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India plans to provide import duty exemption for 6GW PV modules

View: 222022/11/22  
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India plans to provide import duty exemption for 6GW PV modules

According to media reports, the Indian government plans to provide import tariff exemptions for 6GW of photovoltaic modules, which will benefit photovoltaic projects winning bids in several photovoltaic systems and renewable energy auction schemes.

According to a survey report recently released by research firm CRISIL Ratings, Indias Ministry of New and Renewable Energy (MNRE) has decided to exempt photovoltaic import duties for up to 6GW and photovoltaic modules, which will benefit photovoltaic projects that have already won bids.

If tariffs are imposed on these PV projects, their power generation costs will increase by about US$0.0062/kWh to US$0.0086/kWh, because under the so-called "legal amendments", PV project developers will be allowed to transfer the cost of basic tariffs to photovoltaic cells and photovoltaic cell. According to reports, even if the electricity price rises, it will be far below the average electricity purchase cost of Indian power distribution companies.

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The imposition of Basic Duty (BCD) will affect 17GW of PV projects approved between October 1, 2019 and March 9, 2021. These project developers are likely to procure PV modules after April 1, 2022, and are unlikely to take into account the imposition of tariffs in their tenders.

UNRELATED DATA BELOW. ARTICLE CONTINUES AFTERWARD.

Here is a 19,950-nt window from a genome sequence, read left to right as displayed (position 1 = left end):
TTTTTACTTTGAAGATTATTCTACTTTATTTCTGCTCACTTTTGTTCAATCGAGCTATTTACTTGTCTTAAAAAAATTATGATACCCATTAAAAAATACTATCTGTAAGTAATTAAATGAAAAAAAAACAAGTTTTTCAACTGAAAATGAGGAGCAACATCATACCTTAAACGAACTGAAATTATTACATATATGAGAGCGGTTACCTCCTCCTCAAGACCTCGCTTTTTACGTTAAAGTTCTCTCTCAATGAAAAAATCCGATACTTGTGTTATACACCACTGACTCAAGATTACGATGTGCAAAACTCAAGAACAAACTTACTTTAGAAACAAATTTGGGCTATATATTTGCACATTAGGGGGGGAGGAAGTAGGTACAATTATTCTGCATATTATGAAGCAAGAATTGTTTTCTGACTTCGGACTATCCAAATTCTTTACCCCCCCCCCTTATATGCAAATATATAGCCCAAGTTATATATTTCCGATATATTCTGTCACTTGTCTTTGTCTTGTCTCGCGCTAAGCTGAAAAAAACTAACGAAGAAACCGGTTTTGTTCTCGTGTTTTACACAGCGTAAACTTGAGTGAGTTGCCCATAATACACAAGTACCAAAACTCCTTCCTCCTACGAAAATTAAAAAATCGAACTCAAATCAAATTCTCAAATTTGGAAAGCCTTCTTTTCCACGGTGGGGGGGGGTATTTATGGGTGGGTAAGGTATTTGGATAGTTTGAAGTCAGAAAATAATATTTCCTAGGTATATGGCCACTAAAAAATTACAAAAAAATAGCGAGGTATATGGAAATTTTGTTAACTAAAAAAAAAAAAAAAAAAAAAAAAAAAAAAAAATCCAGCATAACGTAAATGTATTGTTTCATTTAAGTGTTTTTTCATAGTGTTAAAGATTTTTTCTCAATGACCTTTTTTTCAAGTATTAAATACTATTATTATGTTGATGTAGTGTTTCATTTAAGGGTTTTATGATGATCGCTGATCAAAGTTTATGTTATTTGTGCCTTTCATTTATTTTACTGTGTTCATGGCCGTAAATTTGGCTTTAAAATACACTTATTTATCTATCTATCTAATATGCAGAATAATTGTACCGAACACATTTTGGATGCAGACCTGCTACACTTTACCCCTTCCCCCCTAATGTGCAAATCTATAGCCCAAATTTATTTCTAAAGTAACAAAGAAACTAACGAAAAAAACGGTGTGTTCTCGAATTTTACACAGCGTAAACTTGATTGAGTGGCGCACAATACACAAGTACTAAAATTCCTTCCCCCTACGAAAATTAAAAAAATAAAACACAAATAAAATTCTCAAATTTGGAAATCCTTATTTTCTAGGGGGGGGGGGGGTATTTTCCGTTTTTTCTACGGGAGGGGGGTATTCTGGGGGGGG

Manish Gupta, senior director of CRISIL Ratings, said, Based on our discussions with those in the photovoltaic industry, we estimate that 50% to 60% of the photovoltaic modules required for 17GW photovoltaic projects may be sourced domestically, making them exempt from the Basic Duty (BCD) .The other 10% to 15% of PV modules were imported before the Basic Duty (BCD) was implemented. So if the Basic Duty (BCD) is considered a 'change of law' event, it will make the remaining 6GW of PV Modules benefit, making these PV projects more economically viable.

The electricity quotations provided by these photovoltaic projects range from 1.99 rupees/kWh (0.024 US dollars/kWh) to 2.92 rupees/kWh, and only 20% of the photovoltaic projects are quoted above 2.55 rupees/kWh. Therefore, after the price hike, it is expected to be between Rs 3/kWh and Rs 3.2/kWh, making it still competitive with the average power procurement cost in India.

Ankit Hakhu, director of CRISIL Ratings, said: "The cost of tariffs passed on to users is only a partial relief, because the return of these projects is still lower than expected at the time of bidding. Since April 1, the price of imported PV modules in India has increased by 50%. This is contrary to industry expectations of lower prices, and the impact of tariffs has not been taken into account by PV project developers when bidding.


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